‘You never know’
Doug Reifschneider, an independent marketing consultant with Chief Outsiders and a former marketer at restaurant chains Firehouse Subs, Pita Pit USA, and Fazoli’s Italian Restaurants, said he was surprised Taco Bell miscalculated demand, given its loyalty data and sophisticated understanding of its customer.
“In today’s world, with all the data we have, marketers and their business intelligence counterparts should be able to model and predict the sales velocity of promoted menu items,” he said. “Smaller chains and independents don’t have the resources to model promotions and menu item velocity, but Taco Bell does.
“I’m sure supply chain issues didn’t help, but perhaps marketing, supply chain and operations were not aligned at the hip to accurately predict and deliver what they knew their customers wanted,” he continued. “That said, even with the data Taco Bell has, I learned in the last 25 years that you never really know how customers are going to react. “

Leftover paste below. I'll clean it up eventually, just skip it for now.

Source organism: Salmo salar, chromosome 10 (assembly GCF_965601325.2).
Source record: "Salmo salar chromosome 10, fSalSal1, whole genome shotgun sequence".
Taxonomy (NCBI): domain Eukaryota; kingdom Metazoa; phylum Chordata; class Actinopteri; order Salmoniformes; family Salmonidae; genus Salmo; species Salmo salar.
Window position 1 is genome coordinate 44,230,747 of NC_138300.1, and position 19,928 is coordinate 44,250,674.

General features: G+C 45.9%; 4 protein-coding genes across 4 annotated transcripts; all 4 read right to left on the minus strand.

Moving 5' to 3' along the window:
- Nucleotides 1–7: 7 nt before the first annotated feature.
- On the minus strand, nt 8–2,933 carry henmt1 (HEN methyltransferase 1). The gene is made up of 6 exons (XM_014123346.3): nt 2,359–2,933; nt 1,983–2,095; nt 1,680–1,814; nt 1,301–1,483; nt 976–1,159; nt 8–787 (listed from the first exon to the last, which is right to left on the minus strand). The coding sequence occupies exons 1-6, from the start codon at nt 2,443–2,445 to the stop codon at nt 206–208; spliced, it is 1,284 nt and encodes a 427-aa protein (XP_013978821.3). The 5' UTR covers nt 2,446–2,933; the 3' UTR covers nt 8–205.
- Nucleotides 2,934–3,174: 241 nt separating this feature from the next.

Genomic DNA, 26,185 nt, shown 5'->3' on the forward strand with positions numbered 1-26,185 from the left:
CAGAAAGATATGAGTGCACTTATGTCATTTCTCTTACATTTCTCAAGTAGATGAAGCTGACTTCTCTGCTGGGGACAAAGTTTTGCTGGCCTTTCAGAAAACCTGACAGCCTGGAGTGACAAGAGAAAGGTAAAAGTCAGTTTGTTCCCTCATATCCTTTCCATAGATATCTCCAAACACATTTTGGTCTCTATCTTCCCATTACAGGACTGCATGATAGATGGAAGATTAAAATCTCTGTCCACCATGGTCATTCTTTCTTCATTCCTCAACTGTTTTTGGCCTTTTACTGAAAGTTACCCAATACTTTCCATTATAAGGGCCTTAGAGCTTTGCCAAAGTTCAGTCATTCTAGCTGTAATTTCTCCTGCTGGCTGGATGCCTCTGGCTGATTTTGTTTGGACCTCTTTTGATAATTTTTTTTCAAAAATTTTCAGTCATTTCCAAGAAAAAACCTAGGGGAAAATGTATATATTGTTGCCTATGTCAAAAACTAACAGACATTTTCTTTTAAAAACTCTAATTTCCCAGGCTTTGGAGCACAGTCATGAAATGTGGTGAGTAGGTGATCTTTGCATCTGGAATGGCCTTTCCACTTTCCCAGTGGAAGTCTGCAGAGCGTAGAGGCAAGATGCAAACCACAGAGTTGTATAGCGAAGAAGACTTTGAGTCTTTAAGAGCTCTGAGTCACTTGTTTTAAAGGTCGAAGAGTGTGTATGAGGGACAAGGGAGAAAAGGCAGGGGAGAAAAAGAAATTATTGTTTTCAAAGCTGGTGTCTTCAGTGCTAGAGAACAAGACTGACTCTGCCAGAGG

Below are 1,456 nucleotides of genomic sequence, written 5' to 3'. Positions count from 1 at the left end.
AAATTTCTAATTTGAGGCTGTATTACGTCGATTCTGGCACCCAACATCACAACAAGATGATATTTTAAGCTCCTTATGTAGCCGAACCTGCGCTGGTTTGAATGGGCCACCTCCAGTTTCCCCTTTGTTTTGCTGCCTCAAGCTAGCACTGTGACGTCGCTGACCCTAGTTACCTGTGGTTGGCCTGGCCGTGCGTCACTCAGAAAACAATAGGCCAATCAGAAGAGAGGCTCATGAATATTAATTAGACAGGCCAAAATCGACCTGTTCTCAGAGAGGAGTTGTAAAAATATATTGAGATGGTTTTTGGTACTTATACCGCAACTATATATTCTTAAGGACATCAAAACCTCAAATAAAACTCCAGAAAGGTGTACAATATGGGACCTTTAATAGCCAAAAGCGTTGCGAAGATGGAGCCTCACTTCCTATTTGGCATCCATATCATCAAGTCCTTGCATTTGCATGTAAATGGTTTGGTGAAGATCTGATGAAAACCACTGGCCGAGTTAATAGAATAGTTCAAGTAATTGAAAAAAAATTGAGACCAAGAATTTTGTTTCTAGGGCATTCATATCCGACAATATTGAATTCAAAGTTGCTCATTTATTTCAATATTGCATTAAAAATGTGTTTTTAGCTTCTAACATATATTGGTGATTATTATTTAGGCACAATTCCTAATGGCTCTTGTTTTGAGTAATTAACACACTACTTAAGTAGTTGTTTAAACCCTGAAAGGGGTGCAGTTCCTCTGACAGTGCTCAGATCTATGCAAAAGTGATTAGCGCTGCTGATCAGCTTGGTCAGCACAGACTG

Denise Lee Yohn, an author and brand leadership expert, said the Mexican Pizza episode “shows how companies should ensure they can deliver on their promises if they want their campaigns to drive sales and business results.” She lauded Taco Bell just the same, predicting that the supply disruption on top of the creative approach to the promotion will only add to consumer awareness and hype once the supply chain stabilizes.
“Taco Bell has been a real innovator in social media and the creativity of this campaign is yet another groundbreaking effort, but in the current business environment, supply chain, not marketing, has become the key factor in the customer experience,” she said, adding, “the awareness and hype on social media that the company has benefited from might be more valuable in the long run. The disappointment customers might feel and then choose to express on social media will only make the product seem even cooler.”
Some Taco Bell locations were selling 500 or more Mexican Pizzas per day since the reintroduction, according to a report issued this week by restaurant analyst Mark Kalinowski of Kalinowski Equity Research. “Many of these same stores apparently tended to sell 20-30 Mexican Pizzas per day on average before the item was discontinued in 2020,” he said.
That prompted his firm to revise its Taco Bell same-store sales forecast for the current second quarter from 4% to 5%.